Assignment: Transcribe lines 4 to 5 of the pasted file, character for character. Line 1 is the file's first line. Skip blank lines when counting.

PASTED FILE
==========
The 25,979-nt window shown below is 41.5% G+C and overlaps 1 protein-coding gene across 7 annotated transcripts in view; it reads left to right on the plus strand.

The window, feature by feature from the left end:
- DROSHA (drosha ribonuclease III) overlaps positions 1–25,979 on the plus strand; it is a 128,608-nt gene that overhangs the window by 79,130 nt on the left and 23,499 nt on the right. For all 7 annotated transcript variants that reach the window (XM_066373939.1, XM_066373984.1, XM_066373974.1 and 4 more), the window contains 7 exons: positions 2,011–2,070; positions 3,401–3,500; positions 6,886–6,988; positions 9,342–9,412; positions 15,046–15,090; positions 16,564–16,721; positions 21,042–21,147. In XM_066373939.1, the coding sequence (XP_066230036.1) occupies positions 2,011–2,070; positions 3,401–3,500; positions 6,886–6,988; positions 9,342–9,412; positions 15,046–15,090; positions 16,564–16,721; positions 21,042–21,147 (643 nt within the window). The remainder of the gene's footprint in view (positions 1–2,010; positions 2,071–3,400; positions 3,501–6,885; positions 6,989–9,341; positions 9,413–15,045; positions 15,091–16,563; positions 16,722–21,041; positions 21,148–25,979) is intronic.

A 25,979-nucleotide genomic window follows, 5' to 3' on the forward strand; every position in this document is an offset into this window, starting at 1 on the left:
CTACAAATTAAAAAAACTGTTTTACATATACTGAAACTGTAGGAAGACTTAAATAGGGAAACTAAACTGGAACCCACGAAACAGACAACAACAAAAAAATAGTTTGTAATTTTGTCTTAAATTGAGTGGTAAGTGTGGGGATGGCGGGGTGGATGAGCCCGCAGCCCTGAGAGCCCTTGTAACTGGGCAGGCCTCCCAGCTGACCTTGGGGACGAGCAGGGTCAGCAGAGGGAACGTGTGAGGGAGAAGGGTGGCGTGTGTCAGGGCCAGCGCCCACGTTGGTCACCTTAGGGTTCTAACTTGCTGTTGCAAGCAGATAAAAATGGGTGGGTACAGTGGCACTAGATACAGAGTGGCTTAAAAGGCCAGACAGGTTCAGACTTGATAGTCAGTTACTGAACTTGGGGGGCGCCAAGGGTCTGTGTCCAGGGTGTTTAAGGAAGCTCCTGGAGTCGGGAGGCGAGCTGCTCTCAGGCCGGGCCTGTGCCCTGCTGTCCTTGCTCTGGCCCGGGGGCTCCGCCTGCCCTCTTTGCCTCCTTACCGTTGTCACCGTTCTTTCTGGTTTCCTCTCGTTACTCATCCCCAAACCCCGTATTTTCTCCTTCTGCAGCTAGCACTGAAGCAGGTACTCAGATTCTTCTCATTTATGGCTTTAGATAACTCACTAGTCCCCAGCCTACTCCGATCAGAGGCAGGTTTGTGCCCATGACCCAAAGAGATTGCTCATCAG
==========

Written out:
A 25,979-nucleotide genomic window follows, 5' to 3' on the forward strand; every position in this document is an offset into this window, starting at 1 on the left:
CTACAAATTAAAAAAACTGTTTTACATATACTGAAACTGTAGGAAGACTTAAATAGGGAAACTAAACTGGAACCCACGAAACAGACAACAACAAAAAAATAGTTTGTAATTTTGTCTTAAATTGAGTGGTAAGTGTGGGGATGGCGGGGTGGATGAGCCCGCAGCCCTGAGAGCCCTTGTAACTGGGCAGGCCTCCCAGCTGACCTTGGGGACGAGCAGGGTCAGCAGAGGGAACGTGTGAGGGAGAAGGGTGGCGTGTGTCAGGGCCAGCGCCCACGTTGGTCACCTTAGGGTTCTAACTTGCTGTTGCAAGCAGATAAAAATGGGTGGGTACAGTGGCACTAGATACAGAGTGGCTTAAAAGGCCAGACAGGTTCAGACTTGATAGTCAGTTACTGAACTTGGGGGGCGCCAAGGGTCTGTGTCCAGGGTGTTTAAGGAAGCTCCTGGAGTCGGGAGGCGAGCTGCTCTCAGGCCGGGCCTGTGCCCTGCTGTCCTTGCTCTGGCCCGGGGGCTCCGCCTGCCCTCTTTGCCTCCTTACCGTTGTCACCGTTCTTTCTGGTTTCCTCTCGTTACTCATCCCCAAACCCCGTATTTTCTCCTTCTGCAGCTAGCACTGAAGCAGGTACTCAGATTCTTCTCATTTATGGCTTTAGATAACTCACTAGTCCCCAGCCTACTCCGATCAGAGGCAGGTTTGTGCCCATGACCCAAAGAGATTGCTCATCAG